Workshops - Time Zone
All workshops are listed in Mountain Time
(Pacific Time – 1, Central Time +1, Eastern Time +2)
An Introduction to R for Epidemiologists
This workshop will introduce participants to the R statistical computing platform for use in epidemiologic analysis. It is not intended to transform untested novices into R wizards in a mere half-day; rather, the goal will be to introduce the conceptual underpinnings, tools, and external resources that participants will need to overcome barriers to using R that they might encounter on their own, later. The material is designed for epidemiologists who Read more
Data manipulation, visualization, and reproducible documents with R and the Tidyverse
Recent developments by the R community have revolutionized the data analysis pipeline in R, from manipulating and visualizing data to communicating results. Our workshop will provide hands-on training in tools from the tidyverse ecosystem, using real epidemiologic data. In the first section, we will teach data manipulation with dplyr, a package that makes data cleaning easy, flexible, and enjoyable. Read more
How to make a picture worth a thousand words: Effectively communicating your research results using statistical graphics
Epidemiologists can use statistical graphics to understand our data and to guide us toward correct inferences. Well-designed graphics can also be powerful tools for communicating our study findings. However, while statistical software makes it easy to produce certain types of figures, the default options leave much to be desired. Too often, Read more
Confounding control for estimating causal effects: Looking under the hood
This workshop introduces concepts of causal inference and confounding control for causal effect estimation. We will introduce potential outcomes, and articulate the conceptual basis and assumptions for two g-methods – standardization via g-computation and inverse probability weighting. Starting with a simple point-treatment setting we will explore how these methods estimate a causal effect, comparing them to more conventional techniques such as multivariable regression and propensity score control. We will then build to the more complex Read more
Critical review and preparation of manuscripts reporting epidemiologic findings
In this half-day workshop, participants will critically review a paper as initially submitted to the American Journal of Epidemiology (AjE), but not yet published. The paper will be sent to participants in advance of the workshop for their critical review. During the workshop, a presentation will be made on some of the main points to be considered when preparing or reviewing a manuscript. Small group work will follow the presentation so that Read more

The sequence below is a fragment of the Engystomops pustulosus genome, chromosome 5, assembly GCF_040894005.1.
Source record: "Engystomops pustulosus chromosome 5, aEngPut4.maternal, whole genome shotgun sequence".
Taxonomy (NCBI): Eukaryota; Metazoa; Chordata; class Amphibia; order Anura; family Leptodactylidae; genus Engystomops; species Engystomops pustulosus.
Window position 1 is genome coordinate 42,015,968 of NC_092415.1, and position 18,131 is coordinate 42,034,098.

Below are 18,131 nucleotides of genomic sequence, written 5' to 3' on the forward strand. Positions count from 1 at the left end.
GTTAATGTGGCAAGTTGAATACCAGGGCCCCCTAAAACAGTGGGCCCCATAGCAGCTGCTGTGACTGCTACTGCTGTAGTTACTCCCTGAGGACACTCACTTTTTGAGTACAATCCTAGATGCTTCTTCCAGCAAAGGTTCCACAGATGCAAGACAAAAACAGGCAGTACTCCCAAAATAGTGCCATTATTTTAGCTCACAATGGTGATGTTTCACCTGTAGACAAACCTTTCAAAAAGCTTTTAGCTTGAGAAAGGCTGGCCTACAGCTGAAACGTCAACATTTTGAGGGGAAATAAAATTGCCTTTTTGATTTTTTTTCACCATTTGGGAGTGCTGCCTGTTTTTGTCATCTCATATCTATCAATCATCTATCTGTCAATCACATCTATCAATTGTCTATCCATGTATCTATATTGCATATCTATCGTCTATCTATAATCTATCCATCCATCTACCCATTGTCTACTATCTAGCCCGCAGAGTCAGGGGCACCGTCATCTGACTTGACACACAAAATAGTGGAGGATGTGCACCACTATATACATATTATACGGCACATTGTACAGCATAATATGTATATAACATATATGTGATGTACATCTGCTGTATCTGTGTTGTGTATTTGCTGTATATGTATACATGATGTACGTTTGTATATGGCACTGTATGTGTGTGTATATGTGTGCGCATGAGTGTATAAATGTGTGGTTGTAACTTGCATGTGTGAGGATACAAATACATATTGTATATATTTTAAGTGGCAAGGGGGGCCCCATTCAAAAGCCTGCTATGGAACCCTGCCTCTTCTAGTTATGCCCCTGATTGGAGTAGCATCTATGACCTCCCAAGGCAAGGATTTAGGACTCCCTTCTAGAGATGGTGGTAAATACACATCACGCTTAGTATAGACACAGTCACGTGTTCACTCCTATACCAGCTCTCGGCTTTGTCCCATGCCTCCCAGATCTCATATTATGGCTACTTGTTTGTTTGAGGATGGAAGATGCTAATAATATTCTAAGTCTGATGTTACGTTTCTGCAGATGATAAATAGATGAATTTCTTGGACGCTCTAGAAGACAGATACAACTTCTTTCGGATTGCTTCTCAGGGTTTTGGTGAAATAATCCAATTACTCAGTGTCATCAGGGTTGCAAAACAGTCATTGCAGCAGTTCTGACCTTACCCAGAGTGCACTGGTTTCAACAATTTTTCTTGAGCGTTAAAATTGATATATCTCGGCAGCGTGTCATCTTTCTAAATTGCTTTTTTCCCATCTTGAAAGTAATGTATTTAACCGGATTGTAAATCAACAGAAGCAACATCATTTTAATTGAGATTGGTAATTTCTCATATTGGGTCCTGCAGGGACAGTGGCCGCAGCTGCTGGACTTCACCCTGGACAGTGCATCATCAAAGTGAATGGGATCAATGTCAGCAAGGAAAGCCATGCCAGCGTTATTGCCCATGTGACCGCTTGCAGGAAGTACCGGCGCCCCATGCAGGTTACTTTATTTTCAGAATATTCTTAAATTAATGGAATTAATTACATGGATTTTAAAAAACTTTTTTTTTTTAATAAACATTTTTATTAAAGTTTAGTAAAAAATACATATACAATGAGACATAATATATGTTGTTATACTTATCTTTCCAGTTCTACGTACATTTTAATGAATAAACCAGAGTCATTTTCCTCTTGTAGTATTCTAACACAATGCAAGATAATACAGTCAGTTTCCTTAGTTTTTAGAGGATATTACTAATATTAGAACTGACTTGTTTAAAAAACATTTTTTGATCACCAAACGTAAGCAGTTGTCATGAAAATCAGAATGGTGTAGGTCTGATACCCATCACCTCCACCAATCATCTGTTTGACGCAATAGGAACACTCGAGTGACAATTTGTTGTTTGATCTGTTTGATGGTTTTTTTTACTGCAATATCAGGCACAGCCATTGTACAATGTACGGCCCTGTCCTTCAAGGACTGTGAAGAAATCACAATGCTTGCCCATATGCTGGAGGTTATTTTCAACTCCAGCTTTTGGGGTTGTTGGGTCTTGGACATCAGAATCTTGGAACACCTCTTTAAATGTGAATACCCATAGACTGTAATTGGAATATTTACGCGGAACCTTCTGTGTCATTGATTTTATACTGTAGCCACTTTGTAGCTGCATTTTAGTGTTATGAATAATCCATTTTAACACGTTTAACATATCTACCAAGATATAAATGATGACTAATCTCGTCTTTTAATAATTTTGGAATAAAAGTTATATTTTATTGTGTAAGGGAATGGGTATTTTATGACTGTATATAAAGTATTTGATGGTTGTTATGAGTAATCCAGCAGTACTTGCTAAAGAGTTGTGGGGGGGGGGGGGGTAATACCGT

An introduction to directed acyclic graphs: What you never wanted but needed to know about bias and didn’t even know to ask
This workshop will introduce participants to directed acyclic graphs (DAGs). We will review the basic principles and show how they can be used to determine appropriate sets of variables for estimating total causal effects of exposure (treatment). Participants will work through concrete examples of increasing complexity. We will also Read more
E-values, Unmeasured Confounding, Measurement Error, and Selection Bias
The workshop will consider sensitivity analysis for different forms of bias in epidemiology. It will begin with confounding, focusing on a new metric to evaluate sensitivity to unmeasured confounding called the E-value. The E-value is the minimum strength of association, on the risk ratio scale, that an unmeasured confounder would need to have with both the exposure and the outcome, conditional on the measured covariates, to fully explain away the exposure-outcome association. E-value calculations for risk ratios, outcomes differences, odds ratios, Read more
Causal Mediation: Modern Methods for Path Analysis
Causal mediation analysis can provide a mechanistic understanding of how an exposure impacts an outcome, a central goal in epidemiology and health sciences. However, rapid methodologic developments coupled with few formal courses presents challenges to implementation. Beginning with an overview of classical direct and indirect effects, this workshop will present recent advances that overcome limitations of previous methods, allowing for: (i) continuous exposures, (ii) multiple, non-independent mediators, and (iii) effects identifiable in the presence of intermediate confounders affected by exposure. Emphasis will be placed on flexible, stochastic and interventional Read more
To ensure translation to real-world data analysis, this workshop will incorporate hands-on `R` programming exercises to allow participants practice in implementing the statistical tools presented. It is recommended that participants have working knowledge of the basic notions of causal inference, including counterfactuals and identification (linking the causal effect to a parameter estimable from the observed data distribution). Familiarity with the `R` programming language is also recommended.